"Mr. Zuckerberg, would you be comfortable sharing with us the name of the hotel you stayed in last night?" Durbin, a Democrat from Illinois, asked.
Zuckerberg responded by nervously giggling and saying "Uhhhhh...no."
Durbin continued, asking, "If you've messaged anybody this week, would you share with us the names of the people you've messaged?"
Zuckerberg said no, he "would probably not choose to do that publicly here."
All this was to make a point about users' expectations for a right to privacy, Durbin said.
"I think that may be what this is all about," said Durbin. "Your right to privacy, and the limits of your right to privacy, and how much you give away in modern America in the name of, quote, connecting people around the world," Durbin said.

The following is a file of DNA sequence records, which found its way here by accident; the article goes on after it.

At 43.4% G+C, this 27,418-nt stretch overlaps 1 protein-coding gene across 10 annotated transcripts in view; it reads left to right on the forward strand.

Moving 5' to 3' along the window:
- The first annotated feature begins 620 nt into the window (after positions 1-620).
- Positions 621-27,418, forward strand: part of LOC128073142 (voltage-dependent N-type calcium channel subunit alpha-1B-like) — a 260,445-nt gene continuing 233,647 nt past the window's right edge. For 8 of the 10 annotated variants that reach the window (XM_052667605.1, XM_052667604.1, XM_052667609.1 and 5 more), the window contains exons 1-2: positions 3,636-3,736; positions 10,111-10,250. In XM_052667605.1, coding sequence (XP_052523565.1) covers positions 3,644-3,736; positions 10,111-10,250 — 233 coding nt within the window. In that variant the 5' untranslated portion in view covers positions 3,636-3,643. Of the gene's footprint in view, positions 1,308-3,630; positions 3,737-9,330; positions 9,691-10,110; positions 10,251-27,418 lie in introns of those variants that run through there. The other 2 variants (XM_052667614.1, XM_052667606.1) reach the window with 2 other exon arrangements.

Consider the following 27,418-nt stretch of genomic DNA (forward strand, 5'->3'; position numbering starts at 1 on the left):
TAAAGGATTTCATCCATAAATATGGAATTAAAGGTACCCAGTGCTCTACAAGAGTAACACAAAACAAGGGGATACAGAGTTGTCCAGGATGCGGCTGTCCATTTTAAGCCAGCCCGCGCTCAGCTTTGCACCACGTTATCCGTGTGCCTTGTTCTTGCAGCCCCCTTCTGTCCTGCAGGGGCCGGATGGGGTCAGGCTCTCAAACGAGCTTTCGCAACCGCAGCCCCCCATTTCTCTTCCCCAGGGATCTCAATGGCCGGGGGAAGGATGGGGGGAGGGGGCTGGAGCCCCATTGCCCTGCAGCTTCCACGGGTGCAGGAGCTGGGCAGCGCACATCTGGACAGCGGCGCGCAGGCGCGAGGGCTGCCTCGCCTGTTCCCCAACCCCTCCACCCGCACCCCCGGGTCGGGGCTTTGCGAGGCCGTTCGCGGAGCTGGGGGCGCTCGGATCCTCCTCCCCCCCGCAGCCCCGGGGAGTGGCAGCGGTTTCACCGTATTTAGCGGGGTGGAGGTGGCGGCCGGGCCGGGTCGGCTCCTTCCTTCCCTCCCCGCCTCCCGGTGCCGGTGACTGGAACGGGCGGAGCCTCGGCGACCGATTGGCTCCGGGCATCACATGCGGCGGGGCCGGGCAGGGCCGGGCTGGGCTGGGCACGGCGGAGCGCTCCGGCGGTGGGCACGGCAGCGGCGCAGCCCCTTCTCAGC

Durbin called it a "question basically of what information Facebook is collecting, who they are sending it to, and whether they ever asked me in advance my permission to do that."
"Is that a fair thing for a user of Facebook to expect?" Durbin asked.
Zuckerberg said he agrees and thinks "everyone should have control over how their information is used."